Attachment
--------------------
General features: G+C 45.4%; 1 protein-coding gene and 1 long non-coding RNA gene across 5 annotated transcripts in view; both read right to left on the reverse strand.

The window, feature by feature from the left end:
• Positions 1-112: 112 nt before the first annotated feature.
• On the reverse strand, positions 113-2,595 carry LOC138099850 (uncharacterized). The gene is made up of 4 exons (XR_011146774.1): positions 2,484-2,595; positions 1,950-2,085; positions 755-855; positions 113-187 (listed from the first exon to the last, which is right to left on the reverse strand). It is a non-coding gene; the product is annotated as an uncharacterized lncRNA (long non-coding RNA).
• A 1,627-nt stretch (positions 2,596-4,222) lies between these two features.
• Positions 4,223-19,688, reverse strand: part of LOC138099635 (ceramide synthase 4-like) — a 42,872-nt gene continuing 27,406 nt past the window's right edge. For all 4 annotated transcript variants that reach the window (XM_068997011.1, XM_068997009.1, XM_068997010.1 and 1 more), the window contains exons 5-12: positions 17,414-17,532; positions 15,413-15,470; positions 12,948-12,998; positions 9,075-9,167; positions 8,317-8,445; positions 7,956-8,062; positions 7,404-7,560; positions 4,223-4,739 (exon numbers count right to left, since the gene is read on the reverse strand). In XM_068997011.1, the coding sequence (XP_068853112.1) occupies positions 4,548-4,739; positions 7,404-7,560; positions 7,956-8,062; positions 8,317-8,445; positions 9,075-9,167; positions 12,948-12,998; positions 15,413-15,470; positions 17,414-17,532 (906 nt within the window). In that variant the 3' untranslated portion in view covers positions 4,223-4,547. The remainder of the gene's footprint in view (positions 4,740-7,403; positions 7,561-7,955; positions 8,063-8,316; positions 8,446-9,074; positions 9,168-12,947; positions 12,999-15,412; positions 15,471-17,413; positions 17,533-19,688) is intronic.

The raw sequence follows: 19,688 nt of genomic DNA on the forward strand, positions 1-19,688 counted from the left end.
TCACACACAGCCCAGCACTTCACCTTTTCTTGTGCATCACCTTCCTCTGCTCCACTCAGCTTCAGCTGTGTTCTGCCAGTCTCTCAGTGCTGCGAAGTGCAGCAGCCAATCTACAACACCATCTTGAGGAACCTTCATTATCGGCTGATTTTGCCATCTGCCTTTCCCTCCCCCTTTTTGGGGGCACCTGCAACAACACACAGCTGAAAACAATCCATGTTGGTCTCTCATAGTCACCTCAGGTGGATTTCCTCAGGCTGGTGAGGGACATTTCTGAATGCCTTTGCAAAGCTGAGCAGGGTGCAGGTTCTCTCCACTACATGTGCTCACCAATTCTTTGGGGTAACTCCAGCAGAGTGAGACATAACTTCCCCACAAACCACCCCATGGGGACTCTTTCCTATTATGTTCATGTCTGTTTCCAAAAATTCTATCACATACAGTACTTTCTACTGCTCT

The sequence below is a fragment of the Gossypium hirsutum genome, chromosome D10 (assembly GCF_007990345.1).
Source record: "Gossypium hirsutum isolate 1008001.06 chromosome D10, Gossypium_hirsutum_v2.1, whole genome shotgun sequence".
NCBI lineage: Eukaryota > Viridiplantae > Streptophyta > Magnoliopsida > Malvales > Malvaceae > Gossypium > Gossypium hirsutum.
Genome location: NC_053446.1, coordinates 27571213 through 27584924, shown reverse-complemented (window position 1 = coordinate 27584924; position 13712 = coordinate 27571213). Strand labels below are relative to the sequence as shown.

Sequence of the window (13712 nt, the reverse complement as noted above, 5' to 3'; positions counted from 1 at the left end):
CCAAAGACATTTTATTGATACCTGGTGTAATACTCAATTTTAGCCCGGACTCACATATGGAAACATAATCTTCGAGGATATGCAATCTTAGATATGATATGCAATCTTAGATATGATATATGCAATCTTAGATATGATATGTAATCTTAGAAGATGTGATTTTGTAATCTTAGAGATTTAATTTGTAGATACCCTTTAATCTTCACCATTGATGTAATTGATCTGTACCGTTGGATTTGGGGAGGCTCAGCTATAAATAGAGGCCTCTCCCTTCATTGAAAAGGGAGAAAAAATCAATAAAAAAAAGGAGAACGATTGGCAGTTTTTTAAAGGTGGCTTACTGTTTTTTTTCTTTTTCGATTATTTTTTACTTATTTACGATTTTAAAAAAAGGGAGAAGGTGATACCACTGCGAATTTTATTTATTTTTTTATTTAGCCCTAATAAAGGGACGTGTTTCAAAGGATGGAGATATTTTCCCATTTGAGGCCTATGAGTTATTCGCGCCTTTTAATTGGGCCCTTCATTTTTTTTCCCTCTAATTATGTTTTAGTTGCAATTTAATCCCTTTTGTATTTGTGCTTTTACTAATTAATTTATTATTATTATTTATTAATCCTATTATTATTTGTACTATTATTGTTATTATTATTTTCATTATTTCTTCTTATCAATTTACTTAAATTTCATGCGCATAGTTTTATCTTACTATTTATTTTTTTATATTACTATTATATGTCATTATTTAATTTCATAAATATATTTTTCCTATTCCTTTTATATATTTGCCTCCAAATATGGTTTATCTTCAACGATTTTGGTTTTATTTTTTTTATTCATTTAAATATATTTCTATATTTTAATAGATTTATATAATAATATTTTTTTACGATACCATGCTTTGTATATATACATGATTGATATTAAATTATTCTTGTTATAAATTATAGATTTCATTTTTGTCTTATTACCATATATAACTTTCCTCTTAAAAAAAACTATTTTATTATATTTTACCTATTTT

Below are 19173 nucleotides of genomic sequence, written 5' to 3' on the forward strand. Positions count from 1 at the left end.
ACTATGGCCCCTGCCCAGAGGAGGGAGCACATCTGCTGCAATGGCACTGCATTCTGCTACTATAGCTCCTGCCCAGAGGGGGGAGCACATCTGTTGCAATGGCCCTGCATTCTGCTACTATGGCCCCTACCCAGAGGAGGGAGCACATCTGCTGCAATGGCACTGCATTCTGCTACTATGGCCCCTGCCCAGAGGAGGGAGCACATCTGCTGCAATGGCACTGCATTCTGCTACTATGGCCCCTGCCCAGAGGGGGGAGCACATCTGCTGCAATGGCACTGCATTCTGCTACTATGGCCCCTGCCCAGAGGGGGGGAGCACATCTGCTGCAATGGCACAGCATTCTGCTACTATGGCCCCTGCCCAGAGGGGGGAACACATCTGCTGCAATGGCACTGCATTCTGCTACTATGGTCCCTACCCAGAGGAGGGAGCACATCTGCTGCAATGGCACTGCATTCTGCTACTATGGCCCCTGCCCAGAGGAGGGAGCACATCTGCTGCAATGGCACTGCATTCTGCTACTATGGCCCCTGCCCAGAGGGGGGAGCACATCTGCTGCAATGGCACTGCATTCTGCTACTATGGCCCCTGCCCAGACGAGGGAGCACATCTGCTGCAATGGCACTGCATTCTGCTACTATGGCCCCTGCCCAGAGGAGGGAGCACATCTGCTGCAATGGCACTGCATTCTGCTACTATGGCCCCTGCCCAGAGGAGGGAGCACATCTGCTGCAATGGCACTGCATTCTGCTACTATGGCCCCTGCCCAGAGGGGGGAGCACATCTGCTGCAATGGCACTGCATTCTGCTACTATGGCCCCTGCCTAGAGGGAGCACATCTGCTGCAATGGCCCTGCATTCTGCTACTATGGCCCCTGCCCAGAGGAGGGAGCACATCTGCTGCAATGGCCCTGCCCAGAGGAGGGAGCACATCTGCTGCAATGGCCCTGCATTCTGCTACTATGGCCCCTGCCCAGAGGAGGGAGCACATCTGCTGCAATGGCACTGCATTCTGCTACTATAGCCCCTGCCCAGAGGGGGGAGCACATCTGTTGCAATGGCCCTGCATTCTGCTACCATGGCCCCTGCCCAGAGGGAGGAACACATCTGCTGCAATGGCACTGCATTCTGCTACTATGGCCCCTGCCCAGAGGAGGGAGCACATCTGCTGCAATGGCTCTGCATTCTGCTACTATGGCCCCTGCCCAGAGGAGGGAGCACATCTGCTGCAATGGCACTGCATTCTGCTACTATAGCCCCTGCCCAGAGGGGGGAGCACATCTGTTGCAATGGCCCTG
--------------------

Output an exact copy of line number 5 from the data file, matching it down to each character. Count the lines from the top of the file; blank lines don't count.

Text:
• A 1,627-nt stretch (positions 2,596-4,222) lies between these two features.